Wednesday, August 31, 2016

Leadville 2016 - Part 3 - Can't Touch This

The view from St. Kevin's

No Trespassing

The Monster and I are on Tennessee Creek road, just off the base of St. Kevin's. The gradual arc to the South gives us a taste of Northerly wind from the Hwy. 24 valley.

It's a sublime feeling that tailwind.

A third rider joins our effort, we're 5 miles from the carpet, and a bit of "finish line high" enters our bloodstream. There's a gradual descent on the pavement down to the intersection of Turquoise Lake Rd., and it's time for a big gear. A twinge in my left hamstring tells me to unclip and stretch my leg......bad idea. The stretching initiated what could only be described as a thousand little knives being buried to the bolster. I'm working my hamstring with my left hand, eventually getting to the point I can clip back in. In the interim, The Monster and the other rider have worked around my slowing pace. Fortunately, the cramp subsides and I'm able to do work again. 

The three of us pass through the intersection, charging into the B road paralleling the tracks. Knowing this section well, I hit it hard and fast.

The Monster and I scramble up the rocky climb to the Boulevard proper. Beyond "minimal" I don't recall much of our conversation in this section. In 2015 Alban Lakata blasted up the Boulevard at 17.3 mph, because he's the "Albanator" and has that whole "SKYNET" thing behind him. (Not to be confused with team SKY, that would be the "Froomenator")

We're a bit slower, let's just say 50%ish. The Boulevard, ridiculously difficult. So close, yet so very far. 


The Long and Winding Road

In the early switchbacks of the Columbine climb, just above the Colorado Trail, I'm passed by a singlespeeder. He's climbing out of the saddle, his black kit form fitted to a lean muscular build, I know this kit, I know this rider, It's Elden "Fat Cyclist" Nelson. Elden has, via fundraiser, committed himself to the service of his lovely wife Lisa. His job, a domestique for Lisa in her bid to set the women's singlespeed course record.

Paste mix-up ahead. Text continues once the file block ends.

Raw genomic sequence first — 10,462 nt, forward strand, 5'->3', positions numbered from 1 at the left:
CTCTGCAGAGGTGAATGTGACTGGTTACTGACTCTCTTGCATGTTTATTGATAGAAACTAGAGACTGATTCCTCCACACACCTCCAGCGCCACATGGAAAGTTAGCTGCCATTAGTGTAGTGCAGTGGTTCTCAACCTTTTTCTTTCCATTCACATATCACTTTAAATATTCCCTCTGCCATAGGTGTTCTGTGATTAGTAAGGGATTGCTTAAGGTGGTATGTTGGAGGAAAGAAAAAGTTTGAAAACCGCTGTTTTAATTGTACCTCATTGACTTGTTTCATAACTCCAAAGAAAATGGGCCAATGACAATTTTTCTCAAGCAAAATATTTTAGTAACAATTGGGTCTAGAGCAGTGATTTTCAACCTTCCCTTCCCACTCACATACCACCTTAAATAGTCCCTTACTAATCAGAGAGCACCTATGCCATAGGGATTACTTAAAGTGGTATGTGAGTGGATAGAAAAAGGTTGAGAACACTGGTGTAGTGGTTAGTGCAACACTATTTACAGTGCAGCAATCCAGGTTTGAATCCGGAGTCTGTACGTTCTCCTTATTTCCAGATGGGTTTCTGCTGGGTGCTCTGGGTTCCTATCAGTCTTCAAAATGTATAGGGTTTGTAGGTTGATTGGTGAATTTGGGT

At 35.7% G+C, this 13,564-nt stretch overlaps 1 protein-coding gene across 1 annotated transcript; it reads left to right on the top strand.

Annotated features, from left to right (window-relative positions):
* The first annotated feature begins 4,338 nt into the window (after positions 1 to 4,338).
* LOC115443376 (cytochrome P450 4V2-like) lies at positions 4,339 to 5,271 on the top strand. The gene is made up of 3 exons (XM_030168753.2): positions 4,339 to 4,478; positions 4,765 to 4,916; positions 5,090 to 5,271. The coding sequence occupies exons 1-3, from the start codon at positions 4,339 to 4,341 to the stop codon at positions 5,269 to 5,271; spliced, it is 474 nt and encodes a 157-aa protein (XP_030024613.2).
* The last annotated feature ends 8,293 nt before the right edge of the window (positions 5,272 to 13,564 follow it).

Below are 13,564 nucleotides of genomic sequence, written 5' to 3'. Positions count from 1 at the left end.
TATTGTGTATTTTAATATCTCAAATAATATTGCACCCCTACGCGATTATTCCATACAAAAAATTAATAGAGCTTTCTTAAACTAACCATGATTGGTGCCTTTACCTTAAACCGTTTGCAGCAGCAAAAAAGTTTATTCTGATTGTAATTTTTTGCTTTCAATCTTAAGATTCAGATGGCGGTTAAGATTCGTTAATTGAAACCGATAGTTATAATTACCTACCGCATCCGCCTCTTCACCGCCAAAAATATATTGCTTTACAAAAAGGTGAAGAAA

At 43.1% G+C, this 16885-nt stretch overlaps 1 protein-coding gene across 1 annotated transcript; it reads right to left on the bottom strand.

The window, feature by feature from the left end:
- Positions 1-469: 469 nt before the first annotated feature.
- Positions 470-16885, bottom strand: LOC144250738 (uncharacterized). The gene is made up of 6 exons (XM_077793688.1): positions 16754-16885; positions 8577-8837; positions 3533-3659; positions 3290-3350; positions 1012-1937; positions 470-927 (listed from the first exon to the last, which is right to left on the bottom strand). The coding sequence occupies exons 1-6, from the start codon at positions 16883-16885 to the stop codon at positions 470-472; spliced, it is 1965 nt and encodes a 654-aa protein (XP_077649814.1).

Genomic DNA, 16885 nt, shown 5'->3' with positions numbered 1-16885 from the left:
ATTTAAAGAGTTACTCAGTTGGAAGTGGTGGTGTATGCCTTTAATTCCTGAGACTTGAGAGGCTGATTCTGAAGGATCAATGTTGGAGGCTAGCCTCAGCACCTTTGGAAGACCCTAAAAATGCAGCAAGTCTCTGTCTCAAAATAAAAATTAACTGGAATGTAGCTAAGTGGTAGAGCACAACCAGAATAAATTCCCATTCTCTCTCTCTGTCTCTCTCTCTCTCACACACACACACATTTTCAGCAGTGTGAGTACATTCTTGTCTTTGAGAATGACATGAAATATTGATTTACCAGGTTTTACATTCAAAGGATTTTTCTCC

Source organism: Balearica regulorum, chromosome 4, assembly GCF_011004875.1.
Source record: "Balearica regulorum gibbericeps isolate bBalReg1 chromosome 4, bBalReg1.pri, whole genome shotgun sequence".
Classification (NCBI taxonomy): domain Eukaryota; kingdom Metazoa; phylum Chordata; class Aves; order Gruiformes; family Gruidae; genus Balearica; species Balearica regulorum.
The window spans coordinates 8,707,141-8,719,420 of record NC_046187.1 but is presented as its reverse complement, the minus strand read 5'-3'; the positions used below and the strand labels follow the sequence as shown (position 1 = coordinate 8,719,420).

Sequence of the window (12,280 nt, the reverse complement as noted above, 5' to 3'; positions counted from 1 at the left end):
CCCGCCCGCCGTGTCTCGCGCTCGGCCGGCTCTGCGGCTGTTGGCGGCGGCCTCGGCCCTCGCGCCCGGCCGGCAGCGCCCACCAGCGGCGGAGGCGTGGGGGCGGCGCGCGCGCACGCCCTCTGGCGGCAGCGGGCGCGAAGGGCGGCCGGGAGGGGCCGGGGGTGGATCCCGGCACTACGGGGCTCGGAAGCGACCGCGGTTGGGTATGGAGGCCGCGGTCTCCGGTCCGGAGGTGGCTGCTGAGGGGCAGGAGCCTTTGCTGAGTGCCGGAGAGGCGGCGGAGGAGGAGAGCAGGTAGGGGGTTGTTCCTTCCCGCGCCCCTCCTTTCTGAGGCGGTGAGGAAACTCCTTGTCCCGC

You Know What Time It Is?

I say hello, and ask "How's Lisa doing?"

"She's about 3 seconds behind me" he replied. 

I say hello to Lisa and wish her well, watching the two of them seemingly effortlessly disappear into a sea of riders ahead. 

The trees slowly disappear, followed shortly thereafter by the muscles in my legs. It's then I find myself at the Goat Trail. Founder Ken Chlouber is there, typically perched on his ATV, shouting words of, ahem, "encouragement." Most would consider it heckling, I take it as a compliment. Ken, he doesn't really care how you take it, just keep your ass moving.   

Columbine, Near the Turnaround

After 30ish minutes of working my way up the conga line, I remount and make the push over to Columbine aid station. This is the where the out and back changes from out to back. As a rule, you can double your time at Columbine and estimate your finish. Mean, median, mode, it's irrelevant at this point. I'm off pace, I know it, and I try to not let it consume me.  

My Grandson Liam, having learned I'm behind schedule at Columbine.
He takes my racing very seriously. 

I enjoy the words of encouragement from inbound traffic and act in kind. The reward for that 7 mile grind up is 7 miles of "how bad to I want to warp my brake rotors."  

I make conversation with a few riders en route to Twin Lakes, cross the dam, and find my crew. 

"Do you have a coke that's not warm?" I asked. I hope that didn't come out hateful. They quickly help me swap hydration packs and resupply me with waffles and gels. 

"How long have I been here?" I asked Cynthia.

Her reply, "It's time to go!" I complied, trying to stay optimistic, but I had a bit of dread in my mind. 

The windy flat work and the Powerline climb lie ahead. I make good time through the singletrack, and quickly find my way back to the Pipeline aid station. I didn't need fuel or drink, so I headed to the pavement. I found a few riders to work with, other trains were too fast for me, and I was left solo. I thought the wind was tough until I turned left at mile 76, It felt like an invisible wall, or maybe I was towing a cinder block, or a mobile home. Thankfully this drive West was short lived and I soon find shelter in the trees as Hwy. 300 curves around to the base of Powerline.

The Powerline climb is intimidating, but I was feeling better, rode the sections I could, and pushed the bike up the rest. The monotony of this climb is broken up by a few false flats, allowing short reprieves.

I know this climb well, and welcome mile 82.5 with open arms. I take the hardtail beating that Forest Rd. 105 dishes out and do my best to stay alert. With a 180° turn on Hagerman, I breathe a little easier and enjoy the ride.

 And then this happened. 

This will take you to the finish line.


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